I’m often asked whether it is possible to teach entrepreneurship – or more importantly – having an entrepreneurial mindset. Well, I can’t teach you passion or hard work. What I can teach you is how to de-risk projects and how to build the right kind of plan.
Fascination with entrepreneurship education
While it’s hard to remember these days, there was a time when entrepreneurship education was seen as a niche offering for a small audience. My mentor and co-author Ian MacMillan is widely regarded as having laid much of the groundwork for the burgeoning field, with the creation of the global entrepreneurship network, founding of the journal Journal of Business Venturing, creation of the first truly global database studying cross-cultural aspects of entrepreneurship and among the first empirical research in the field.
Since then, interest in entrepreneurship education has exploded. As Heidi Neck points out, the topic of starting a new venture has gone way beyond business schools to becoming incorporated in degrees in the arts, public sector and many other places.
But that much being said, teaching entrepreneurship is tricky. Although instructors are often quite comfortable with conventional business plans and pitch decks, these are often not the most fruitful way for students to learn how to build a new venture.
Instead, as I and many other educators argue, a better approach to teaching future entrepreneurs and innovators is to do two things. One is to have them actually doing the work – you can read all the books you want, but until you have had to wrestle with figuring out a highly uncertain problem for real, you haven’t learned the skills. A second is that the discipline appropriate to a new venture is different than the discipline used to approach planning for a more mature business.
Option Value – the heart of de-risking ventures
With a conventional plan, one plans over the whole life of a project on the assumption that it will continue through to some stage of completion. With a discovery driven plan, in contrast, the assumption is that most things aren’t going to end up as planned. Instead of more conventional ideas of value, with a discovery driven plan you are very deliberately creating option value – the right to make a choice to commit (or not) only after more information is available.
You can think about it this way:
When you are in a low-uncertainty situation, when the next time period is highly like the previous one, the conventional tools of management make sense. On the other hand, as uncertainty increases, the value you are creating is the right to make a choice at some point in the future – and that choice could be to continue, to redirect or to exit. And the greater the uncertainty, the greater the number of assumptions you are making about the business.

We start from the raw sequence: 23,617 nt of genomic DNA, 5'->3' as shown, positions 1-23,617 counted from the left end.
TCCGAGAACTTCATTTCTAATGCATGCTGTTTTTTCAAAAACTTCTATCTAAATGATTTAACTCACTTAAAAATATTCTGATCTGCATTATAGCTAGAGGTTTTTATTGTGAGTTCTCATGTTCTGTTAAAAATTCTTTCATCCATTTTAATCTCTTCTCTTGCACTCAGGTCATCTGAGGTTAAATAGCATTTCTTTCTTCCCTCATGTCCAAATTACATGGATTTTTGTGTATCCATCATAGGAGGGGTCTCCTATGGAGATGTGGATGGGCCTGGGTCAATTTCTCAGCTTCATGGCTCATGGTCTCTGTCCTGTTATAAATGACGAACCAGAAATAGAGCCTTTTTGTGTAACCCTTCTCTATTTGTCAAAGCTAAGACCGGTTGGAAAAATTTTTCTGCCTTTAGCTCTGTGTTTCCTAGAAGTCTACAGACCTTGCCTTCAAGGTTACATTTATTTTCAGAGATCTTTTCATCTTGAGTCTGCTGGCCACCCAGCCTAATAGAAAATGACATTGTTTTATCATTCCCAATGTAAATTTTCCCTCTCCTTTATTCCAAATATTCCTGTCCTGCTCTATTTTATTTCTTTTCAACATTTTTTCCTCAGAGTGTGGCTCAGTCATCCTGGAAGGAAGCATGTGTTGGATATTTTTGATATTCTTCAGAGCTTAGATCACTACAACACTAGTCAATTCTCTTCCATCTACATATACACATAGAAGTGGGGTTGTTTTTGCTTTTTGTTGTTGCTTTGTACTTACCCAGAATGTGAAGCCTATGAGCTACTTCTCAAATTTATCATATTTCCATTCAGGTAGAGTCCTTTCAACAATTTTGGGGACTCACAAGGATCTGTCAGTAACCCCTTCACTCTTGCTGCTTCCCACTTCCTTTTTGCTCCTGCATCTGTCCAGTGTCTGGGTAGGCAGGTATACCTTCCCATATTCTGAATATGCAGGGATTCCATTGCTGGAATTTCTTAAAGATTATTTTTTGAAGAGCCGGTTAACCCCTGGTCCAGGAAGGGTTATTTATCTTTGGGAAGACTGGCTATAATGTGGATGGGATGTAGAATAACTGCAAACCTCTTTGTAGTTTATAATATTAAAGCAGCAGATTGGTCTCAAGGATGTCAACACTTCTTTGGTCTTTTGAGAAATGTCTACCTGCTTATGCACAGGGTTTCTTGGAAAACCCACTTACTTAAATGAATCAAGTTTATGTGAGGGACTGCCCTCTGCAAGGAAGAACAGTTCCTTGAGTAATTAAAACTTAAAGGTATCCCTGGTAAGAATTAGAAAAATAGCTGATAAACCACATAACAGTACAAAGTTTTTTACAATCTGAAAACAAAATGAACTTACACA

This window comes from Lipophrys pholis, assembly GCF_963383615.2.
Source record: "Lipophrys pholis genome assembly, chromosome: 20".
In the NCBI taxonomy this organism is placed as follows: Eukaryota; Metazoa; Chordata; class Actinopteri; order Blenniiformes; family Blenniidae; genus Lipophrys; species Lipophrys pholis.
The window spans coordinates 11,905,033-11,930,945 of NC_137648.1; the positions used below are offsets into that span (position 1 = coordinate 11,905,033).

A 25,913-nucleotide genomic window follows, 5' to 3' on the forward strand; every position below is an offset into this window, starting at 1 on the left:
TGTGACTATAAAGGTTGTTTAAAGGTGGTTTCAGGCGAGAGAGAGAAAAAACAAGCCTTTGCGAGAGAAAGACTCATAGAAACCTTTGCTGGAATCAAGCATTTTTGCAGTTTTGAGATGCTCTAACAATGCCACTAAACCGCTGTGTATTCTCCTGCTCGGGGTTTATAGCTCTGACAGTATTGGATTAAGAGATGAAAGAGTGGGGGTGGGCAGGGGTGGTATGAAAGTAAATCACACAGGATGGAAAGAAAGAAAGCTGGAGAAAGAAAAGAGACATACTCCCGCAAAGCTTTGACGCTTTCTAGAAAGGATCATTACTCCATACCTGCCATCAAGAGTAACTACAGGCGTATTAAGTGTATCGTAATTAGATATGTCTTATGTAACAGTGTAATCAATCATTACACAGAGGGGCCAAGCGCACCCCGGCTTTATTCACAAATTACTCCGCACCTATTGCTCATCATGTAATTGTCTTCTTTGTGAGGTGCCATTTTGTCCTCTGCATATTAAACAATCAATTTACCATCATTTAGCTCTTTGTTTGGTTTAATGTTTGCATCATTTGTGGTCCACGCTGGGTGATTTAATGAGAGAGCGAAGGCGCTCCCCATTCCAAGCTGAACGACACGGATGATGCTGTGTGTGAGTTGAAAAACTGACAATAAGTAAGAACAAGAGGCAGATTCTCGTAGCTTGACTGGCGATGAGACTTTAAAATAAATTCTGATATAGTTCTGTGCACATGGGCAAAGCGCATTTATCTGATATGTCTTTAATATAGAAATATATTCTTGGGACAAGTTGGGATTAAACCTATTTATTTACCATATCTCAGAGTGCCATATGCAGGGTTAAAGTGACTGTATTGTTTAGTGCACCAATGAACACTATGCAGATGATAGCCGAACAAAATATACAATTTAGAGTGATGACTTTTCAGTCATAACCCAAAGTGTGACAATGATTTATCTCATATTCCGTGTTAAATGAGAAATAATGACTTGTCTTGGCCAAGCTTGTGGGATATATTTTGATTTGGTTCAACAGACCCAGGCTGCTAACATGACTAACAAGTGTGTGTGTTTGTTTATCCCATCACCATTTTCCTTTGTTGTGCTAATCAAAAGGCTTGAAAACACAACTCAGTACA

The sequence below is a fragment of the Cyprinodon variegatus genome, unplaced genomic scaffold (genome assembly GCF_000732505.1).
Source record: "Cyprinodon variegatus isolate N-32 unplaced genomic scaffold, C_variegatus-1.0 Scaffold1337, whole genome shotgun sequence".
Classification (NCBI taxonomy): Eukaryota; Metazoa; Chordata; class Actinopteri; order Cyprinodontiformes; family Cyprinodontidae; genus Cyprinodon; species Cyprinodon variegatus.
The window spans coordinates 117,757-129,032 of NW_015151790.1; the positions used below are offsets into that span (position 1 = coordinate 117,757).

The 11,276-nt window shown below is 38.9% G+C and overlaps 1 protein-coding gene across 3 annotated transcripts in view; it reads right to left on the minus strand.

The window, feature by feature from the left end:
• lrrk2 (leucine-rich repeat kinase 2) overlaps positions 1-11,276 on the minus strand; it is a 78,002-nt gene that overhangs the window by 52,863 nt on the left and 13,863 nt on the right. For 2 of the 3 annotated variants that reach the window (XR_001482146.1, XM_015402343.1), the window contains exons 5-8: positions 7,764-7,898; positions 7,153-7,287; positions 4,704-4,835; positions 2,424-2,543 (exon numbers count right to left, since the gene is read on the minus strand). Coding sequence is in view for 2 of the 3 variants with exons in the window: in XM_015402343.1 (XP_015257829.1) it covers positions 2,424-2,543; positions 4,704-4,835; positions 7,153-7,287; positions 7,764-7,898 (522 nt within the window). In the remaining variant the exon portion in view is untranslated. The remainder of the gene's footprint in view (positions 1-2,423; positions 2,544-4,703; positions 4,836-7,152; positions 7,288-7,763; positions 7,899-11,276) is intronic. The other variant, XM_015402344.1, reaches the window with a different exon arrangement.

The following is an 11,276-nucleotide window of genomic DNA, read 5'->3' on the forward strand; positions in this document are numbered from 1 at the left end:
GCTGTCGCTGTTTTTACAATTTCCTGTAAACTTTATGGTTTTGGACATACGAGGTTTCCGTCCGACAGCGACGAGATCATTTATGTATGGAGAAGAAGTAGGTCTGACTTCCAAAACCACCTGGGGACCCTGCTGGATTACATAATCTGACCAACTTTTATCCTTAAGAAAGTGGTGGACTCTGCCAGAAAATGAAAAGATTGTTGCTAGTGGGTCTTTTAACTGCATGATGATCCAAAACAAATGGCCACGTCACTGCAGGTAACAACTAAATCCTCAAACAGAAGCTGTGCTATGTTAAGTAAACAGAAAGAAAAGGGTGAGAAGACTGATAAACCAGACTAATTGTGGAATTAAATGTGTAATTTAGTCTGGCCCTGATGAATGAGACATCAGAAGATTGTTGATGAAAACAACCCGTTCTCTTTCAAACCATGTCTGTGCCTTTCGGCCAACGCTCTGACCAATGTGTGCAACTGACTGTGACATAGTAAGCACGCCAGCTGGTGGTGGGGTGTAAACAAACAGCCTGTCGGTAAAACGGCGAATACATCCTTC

Here’s where the de-risking comes in: since you have the ability to stop an option-type investment, you are not exposed to the entire downside that you might be if you had to commit to completing the project. You can simply stop investing. In other words, you can effectively limit the downside of your investments while hopefully preserving the upside.
The SparcHub software for educators
That concept sounds reasonable, right? And yet I find that when educators try to reinforce this with students, the concept seems very hard to grasp. This was a major motivation to create an app that would act as a spine, or guide, for the process of building new ventures.
We reinforce the right way to approach an uncertain venture in every part of the software. As he will tell you, it embeds the kind of mindset that entrepreneur Jay Steinfeld brought to his venture, Blinds.com. It’s about smart risk-taking.
To create a new project, a student or a team complete this input page.
Notice that we have asked the students to complete their best guess about the eventual size of the opportunity – so far so good. But, rather than a painful (and time-wasting) effort at estimating what it would cost to develop this offering, we instead have basically said, “we are willing to spend $250,000 to figure out if this idea makes any sense.” From a risk point of view, the only amount that is risked, for now, is the $250,000 exploratory budget.
With a conventional plan, you estimate all the revenues and costs. With a discovery driven plan, you estimate total upside versus a containable, measurable downside that it will take to find out whether the idea makes sense.
Allocating time and money to checkpoints
With exploratory funds (whether real or classroom-based) in place, the next step in building out the plan is to determine which checkpoints, or early tests, will teach us the most about the critical assumptions we are making. These are completely flexible and can be customized by the students, or the instructor can create a pre-existing template.